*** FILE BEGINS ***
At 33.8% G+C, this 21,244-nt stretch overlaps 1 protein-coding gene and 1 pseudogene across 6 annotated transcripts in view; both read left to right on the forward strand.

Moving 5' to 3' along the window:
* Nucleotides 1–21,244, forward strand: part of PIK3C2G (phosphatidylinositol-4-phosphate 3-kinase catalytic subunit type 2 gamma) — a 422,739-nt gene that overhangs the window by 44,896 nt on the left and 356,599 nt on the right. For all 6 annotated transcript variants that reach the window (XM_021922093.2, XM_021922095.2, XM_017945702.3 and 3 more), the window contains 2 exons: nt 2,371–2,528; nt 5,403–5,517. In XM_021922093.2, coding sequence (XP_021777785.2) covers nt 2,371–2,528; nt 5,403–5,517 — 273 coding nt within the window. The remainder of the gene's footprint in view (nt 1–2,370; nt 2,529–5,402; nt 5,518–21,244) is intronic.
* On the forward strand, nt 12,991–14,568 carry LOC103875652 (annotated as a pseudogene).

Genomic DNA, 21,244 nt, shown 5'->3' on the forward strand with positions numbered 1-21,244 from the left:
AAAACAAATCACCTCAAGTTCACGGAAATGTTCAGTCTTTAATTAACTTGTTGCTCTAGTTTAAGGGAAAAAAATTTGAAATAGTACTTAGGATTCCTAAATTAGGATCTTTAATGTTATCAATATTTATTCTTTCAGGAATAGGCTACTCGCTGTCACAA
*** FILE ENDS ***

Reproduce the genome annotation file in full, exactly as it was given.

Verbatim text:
At 33.8% G+C, this 21,244-nt stretch overlaps 1 protein-coding gene and 1 pseudogene across 6 annotated transcripts in view; both read left to right on the forward strand.

Moving 5' to 3' along the window:
* Nucleotides 1–21,244, forward strand: part of PIK3C2G (phosphatidylinositol-4-phosphate 3-kinase catalytic subunit type 2 gamma) — a 422,739-nt gene that overhangs the window by 44,896 nt on the left and 356,599 nt on the right. For all 6 annotated transcript variants that reach the window (XM_021922093.2, XM_021922095.2, XM_017945702.3 and 3 more), the window contains 2 exons: nt 2,371–2,528; nt 5,403–5,517. In XM_021922093.2, coding sequence (XP_021777785.2) covers nt 2,371–2,528; nt 5,403–5,517 — 273 coding nt within the window. The remainder of the gene's footprint in view (nt 1–2,370; nt 2,529–5,402; nt 5,518–21,244) is intronic.
* On the forward strand, nt 12,991–14,568 carry LOC103875652 (annotated as a pseudogene).

Genomic DNA, 21,244 nt, shown 5'->3' on the forward strand with positions numbered 1-21,244 from the left:
AAAACAAATCACCTCAAGTTCACGGAAATGTTCAGTCTTTAATTAACTTGTTGCTCTAGTTTAAGGGAAAAAAATTTGAAATAGTACTTAGGATTCCTAAATTAGGATCTTTAATGTTATCAATATTTATTCTTTCAGGAATAGGCTACTCGCTGTCACAA